Re: How do you hack on the bleeding edge of Gnome?

Hi Federico,

On Wed, 2012-04-18 at 17:55 -0500, Federico Mena Quintero wrote:
> I've been having a terrible time trying to get something tested on top
> of Gnome 3.4, all because I can't get 3.4 built from jhbuild.  I'm too
> old to build from tarballs, and my distro doesn't carry 3.4 yet.
> I wonder how people who hack on "core Gnome" do it on a day to day
> basis.

I use jhbuild and to be honest I cannot remember last time I had a
blocking problem with it... in fact I just run a build from scratch last
week and it did not stop once. Worse problem I can remember in the last
couple of years or so is that the URL for one of the external dep
tarball was currently offline.

I think the trick is to have a well trusted jhbuildrc[1] which skips
stuff like dbus or NetworkManager and to make sure to have all the
required development tools and low level libraries installed from your
distro. For instance this[2] is the collection of packages I install.

I admit however I do not usually build some of the "difficult" modules
like gdm etc.

That said, I cannot recall how many times I helped people on irc to get
started with jhbuild and I really look forward to a better tool that
lowers the barrier of entry to get started hacking on gnome. walters'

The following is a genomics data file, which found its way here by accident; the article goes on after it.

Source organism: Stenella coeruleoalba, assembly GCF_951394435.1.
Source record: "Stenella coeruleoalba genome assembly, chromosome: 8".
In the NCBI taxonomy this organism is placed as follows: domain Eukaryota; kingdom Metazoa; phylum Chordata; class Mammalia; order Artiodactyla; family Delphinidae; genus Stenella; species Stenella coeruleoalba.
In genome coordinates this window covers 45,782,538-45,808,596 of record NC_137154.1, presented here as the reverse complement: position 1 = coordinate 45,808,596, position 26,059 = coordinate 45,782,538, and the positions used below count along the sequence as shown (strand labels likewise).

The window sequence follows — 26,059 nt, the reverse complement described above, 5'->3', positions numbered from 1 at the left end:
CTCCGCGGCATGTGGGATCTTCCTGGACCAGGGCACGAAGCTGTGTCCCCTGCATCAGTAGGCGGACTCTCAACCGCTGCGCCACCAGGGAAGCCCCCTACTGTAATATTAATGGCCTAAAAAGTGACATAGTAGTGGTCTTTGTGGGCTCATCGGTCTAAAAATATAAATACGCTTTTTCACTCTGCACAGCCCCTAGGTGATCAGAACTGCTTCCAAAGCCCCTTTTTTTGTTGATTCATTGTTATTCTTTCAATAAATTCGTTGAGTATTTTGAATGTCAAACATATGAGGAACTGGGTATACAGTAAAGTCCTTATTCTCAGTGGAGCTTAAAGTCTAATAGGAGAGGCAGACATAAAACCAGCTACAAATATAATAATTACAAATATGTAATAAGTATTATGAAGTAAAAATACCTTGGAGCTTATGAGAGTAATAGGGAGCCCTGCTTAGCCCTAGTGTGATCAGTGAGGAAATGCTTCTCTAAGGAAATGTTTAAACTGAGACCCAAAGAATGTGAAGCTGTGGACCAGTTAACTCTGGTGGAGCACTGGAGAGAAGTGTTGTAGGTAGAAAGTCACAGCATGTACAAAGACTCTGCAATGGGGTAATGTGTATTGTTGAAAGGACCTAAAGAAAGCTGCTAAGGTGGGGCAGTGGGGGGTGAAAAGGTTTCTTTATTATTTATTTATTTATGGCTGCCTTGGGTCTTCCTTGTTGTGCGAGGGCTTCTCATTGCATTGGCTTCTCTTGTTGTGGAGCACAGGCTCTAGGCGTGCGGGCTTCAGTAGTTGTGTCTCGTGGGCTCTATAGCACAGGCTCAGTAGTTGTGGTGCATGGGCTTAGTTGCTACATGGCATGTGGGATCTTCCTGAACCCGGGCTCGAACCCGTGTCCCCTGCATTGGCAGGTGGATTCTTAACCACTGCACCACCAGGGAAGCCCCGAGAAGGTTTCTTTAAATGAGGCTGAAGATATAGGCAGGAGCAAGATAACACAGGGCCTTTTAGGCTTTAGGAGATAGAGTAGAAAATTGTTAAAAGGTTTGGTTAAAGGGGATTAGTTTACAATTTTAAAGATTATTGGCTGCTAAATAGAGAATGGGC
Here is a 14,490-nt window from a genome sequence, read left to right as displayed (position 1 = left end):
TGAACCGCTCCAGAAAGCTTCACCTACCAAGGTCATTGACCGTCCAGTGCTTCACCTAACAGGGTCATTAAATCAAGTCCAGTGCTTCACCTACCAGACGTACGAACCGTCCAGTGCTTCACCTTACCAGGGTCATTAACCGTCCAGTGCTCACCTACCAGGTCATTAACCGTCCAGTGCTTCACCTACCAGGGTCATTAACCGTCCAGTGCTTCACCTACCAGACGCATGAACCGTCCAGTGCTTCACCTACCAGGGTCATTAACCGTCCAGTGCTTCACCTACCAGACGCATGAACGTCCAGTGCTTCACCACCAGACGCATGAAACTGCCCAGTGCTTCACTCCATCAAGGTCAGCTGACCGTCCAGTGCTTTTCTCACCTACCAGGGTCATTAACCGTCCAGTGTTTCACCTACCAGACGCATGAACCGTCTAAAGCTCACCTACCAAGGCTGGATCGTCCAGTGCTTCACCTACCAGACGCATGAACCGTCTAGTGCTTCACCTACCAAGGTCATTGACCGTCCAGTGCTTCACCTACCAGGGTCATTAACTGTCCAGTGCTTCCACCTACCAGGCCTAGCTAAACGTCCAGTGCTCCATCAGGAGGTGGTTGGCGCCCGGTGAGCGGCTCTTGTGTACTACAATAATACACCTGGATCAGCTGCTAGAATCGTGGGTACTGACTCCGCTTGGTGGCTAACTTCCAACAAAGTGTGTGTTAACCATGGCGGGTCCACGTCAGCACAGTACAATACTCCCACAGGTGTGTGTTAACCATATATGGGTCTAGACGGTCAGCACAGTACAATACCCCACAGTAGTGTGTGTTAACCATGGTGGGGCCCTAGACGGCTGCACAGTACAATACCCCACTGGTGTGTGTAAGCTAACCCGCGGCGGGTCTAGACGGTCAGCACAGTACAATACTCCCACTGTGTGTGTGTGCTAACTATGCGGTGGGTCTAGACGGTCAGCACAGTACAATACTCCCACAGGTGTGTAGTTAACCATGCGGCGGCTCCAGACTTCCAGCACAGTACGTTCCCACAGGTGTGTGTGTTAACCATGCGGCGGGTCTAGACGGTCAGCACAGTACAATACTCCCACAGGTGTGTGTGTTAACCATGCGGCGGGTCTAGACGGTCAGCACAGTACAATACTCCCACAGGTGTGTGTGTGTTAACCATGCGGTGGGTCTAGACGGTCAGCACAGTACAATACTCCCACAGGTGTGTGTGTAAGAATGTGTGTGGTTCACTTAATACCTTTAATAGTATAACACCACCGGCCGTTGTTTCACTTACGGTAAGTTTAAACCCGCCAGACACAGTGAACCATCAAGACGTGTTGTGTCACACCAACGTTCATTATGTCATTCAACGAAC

ostree definitely looks promising. 

> (Side thoughts:  how many people have *actually* tested a full 3.4
> install?)

This is a very valid concern that has been bugging me for a long time: a
few years ago I used to run a full jhbuild session as my day to day
environment and I was not alone doing it, but when distros started to
pick up the 6 months cadence, it simply became easier to run a
development distro. That however has many effects: first of all I
upgrade to the beta version of my distro usually late in the cycle.
Beside, when running binary packages, if I stumble in a small bug in a
random module, sometimes I do not have the energy to go checkout the
sources, reproduce, debug etc etc.
Relying on downstream distribution for testing also has the problem that
when ubuntu decides to skip a cycle our QA level drops noticeably.

Once again it looks like our best bet is to wait for walters to give the
green light on ostree.



>   Federico
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> desktop-devel-list mailing list
> desktop-devel-list gnome org

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